Global judgements and ideas.
Phoebe V Moore, Social Europe blog.
Control panels are the obvious place to run operations centrally. The control rooms of Star Trek’s fantastical Enterprise (and the hub of the actual Project Cybersyn under Chile’s radical president Salvador Allende) in the 1960s and 70s were however operated by humans with relatively primitive technologies.
Today, much of the work of the people we imagined in these rooms—the bouffanted women in silver A-line dresses and men in blue boiler suits pushing buttons to operate the manoeuvres of galactical imperialism—is done by computers. But what will happen when the proverbial windows looking out to the galaxies only display a cadre of robots and the control panels’ blinking lights are the only reflective glimmer?……
Andrew Hill and Emma Jacobs Financial Times, 30th March, 2020
Kevin Sneader, global managing partner of McKinsey, did not expect to spend part of this year on the consulting firm’s “Dog Blog” forum, where staff are alleviating the stress of enforced remote working by showing off their pets online… In Germany, clusters of parents working for Unilever, the consumer products group, have set up a virtual childcare system, where one of the group tends to the others’ children online while the rest get on with their work. TED, the organiser of conferences and webcasts, has set up a virtual space where staff can work “alongside” each other — “separately, but not alone” — in an effort to replicate working in a coffee shop or a shared office. TED suggests breaking for five minutes every hour for activities such as “jumping jacks or push-ups” or “1-minute pep talks”.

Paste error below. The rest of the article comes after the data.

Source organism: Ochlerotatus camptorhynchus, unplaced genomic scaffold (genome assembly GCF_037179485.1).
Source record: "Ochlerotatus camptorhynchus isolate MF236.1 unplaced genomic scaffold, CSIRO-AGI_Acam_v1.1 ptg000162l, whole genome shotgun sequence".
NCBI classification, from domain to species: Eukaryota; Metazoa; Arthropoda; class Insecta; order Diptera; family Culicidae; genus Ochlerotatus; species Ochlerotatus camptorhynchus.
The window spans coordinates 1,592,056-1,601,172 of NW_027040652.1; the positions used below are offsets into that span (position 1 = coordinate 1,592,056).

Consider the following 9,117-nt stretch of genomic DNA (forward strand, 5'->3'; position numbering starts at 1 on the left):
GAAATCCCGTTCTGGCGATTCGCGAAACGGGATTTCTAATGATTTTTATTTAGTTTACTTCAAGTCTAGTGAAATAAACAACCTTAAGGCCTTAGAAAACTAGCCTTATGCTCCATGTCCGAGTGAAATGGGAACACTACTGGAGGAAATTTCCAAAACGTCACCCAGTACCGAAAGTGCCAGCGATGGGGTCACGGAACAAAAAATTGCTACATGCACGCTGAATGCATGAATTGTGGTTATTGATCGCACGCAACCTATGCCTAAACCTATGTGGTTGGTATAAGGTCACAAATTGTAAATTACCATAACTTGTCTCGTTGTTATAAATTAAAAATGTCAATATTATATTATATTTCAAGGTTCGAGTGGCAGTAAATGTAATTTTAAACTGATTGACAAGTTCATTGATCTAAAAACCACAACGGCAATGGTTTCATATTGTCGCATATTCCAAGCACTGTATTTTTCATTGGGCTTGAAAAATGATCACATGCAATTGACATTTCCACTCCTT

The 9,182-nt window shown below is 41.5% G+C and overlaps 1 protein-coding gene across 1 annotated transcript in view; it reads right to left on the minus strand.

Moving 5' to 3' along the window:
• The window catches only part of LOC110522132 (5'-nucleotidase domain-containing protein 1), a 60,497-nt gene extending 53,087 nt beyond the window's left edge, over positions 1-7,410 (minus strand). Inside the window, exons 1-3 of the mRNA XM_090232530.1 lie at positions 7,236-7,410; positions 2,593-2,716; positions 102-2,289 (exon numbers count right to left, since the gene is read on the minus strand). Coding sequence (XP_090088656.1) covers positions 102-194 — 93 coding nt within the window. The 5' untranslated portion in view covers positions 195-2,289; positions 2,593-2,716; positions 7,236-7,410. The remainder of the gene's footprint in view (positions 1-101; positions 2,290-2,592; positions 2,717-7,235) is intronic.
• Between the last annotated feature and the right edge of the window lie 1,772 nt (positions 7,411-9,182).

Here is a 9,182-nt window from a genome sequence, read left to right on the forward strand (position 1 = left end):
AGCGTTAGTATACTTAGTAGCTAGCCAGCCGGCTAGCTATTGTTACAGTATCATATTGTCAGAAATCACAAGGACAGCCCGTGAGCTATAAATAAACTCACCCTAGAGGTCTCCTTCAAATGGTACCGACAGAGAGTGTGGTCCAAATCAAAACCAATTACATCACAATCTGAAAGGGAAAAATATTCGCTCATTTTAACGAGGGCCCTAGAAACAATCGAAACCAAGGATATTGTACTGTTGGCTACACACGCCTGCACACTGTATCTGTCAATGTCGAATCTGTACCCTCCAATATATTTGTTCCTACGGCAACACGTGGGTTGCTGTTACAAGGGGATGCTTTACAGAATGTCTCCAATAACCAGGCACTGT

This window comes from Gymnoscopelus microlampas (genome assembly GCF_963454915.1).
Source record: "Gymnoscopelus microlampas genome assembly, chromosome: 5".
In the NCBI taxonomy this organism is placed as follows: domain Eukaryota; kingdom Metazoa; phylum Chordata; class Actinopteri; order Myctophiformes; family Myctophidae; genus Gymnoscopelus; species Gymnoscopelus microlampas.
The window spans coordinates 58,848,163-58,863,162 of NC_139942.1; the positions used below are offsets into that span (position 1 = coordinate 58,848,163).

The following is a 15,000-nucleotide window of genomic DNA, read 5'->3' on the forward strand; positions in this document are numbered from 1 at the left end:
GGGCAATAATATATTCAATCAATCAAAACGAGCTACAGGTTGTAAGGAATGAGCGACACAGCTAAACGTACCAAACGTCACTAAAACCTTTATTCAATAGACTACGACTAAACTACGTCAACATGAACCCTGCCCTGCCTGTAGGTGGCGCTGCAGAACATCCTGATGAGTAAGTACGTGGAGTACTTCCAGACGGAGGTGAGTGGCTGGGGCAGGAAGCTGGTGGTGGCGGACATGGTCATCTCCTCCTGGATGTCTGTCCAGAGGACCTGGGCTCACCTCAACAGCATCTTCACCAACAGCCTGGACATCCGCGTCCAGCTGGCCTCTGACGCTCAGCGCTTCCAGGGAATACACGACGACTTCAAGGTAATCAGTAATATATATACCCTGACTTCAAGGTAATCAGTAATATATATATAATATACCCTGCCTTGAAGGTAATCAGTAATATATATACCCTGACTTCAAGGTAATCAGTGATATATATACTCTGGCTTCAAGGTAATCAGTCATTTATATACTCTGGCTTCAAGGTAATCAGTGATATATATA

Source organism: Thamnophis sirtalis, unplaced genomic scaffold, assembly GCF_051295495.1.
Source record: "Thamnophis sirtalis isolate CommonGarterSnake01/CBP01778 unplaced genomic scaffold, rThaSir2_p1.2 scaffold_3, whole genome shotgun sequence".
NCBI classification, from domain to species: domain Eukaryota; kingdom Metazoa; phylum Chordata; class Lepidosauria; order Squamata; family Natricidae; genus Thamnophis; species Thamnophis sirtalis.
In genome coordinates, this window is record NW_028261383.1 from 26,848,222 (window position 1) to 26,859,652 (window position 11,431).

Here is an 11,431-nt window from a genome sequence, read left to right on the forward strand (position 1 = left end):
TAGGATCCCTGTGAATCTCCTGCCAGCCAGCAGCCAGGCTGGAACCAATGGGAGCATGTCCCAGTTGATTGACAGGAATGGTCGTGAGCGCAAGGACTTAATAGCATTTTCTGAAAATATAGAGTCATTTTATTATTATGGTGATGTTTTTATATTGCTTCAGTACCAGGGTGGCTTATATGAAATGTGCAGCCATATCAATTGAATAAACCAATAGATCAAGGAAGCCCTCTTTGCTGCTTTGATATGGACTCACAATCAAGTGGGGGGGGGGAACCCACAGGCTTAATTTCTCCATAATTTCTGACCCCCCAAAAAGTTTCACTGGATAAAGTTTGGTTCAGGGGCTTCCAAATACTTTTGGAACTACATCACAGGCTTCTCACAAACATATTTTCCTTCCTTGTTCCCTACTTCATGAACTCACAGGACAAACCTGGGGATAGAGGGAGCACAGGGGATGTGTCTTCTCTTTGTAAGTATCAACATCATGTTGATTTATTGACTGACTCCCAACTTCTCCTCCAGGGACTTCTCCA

This is part of a new daily series enabling you to interact with FT writers and editors on what to read, watch, eat and drink under lockdown — and how to tackle your garden, home and finances ..Others, like Headspace, the mindfulness app, recognise that normal outputs will have to be altered. Rich Pierson, the CEO, says, “if you’ve suddenly got children at home with you all day, it’s going to be extremely difficult to maintain the same level of productivity as you had going into the office all day . . . [we’ve adjusted] our expectations around productivity”. The lockdown has made some types of interaction more efficient. The HR director at a law firm says annual pay conversations have been easier as everyone can assemble on a call, rather than having to accommodate different work patterns. .. Matt Dean, co-founder of Byrne Dean, a workplace consultancy that works with financial services and law firms, says this is a big opportunity for leaders to show their human side. “Everyone is facing the same foe, there is something obvious and pressing that we can connect on and be human with each other about.” He suspects, however, that some of the more “emotionally repressed” partners at law firms might struggle to step up. Such a quick shift from the office to home raises concerns about where an employer’s responsibility to its workers becomes intrusive, says Phoebe Moore, associate professor of political economy and technology at Leicester University. Technology is a “great avenue for surveillance. In the home working environment it starts at the beginning when you open your laptop. As you’re managed remotely, the employer can work out when you start. Once these enter the home, the private-public workspace collapses”.